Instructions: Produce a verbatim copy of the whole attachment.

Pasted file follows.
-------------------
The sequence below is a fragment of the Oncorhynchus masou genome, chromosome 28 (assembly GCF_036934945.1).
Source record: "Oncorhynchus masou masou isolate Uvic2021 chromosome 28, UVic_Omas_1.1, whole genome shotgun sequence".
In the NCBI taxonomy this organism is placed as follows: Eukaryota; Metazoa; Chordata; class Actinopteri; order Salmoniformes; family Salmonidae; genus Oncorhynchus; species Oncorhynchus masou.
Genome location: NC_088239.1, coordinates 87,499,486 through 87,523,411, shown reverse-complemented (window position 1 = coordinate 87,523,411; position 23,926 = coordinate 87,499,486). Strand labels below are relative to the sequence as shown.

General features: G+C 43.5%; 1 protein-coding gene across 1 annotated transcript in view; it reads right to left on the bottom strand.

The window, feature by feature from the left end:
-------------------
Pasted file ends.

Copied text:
The sequence below is a fragment of the Oncorhynchus masou genome, chromosome 28 (assembly GCF_036934945.1).
Source record: "Oncorhynchus masou masou isolate Uvic2021 chromosome 28, UVic_Omas_1.1, whole genome shotgun sequence".
In the NCBI taxonomy this organism is placed as follows: Eukaryota; Metazoa; Chordata; class Actinopteri; order Salmoniformes; family Salmonidae; genus Oncorhynchus; species Oncorhynchus masou.
Genome location: NC_088239.1, coordinates 87,499,486 through 87,523,411, shown reverse-complemented (window position 1 = coordinate 87,523,411; position 23,926 = coordinate 87,499,486). Strand labels below are relative to the sequence as shown.

General features: G+C 43.5%; 1 protein-coding gene across 1 annotated transcript in view; it reads right to left on the bottom strand.

The window, feature by feature from the left end: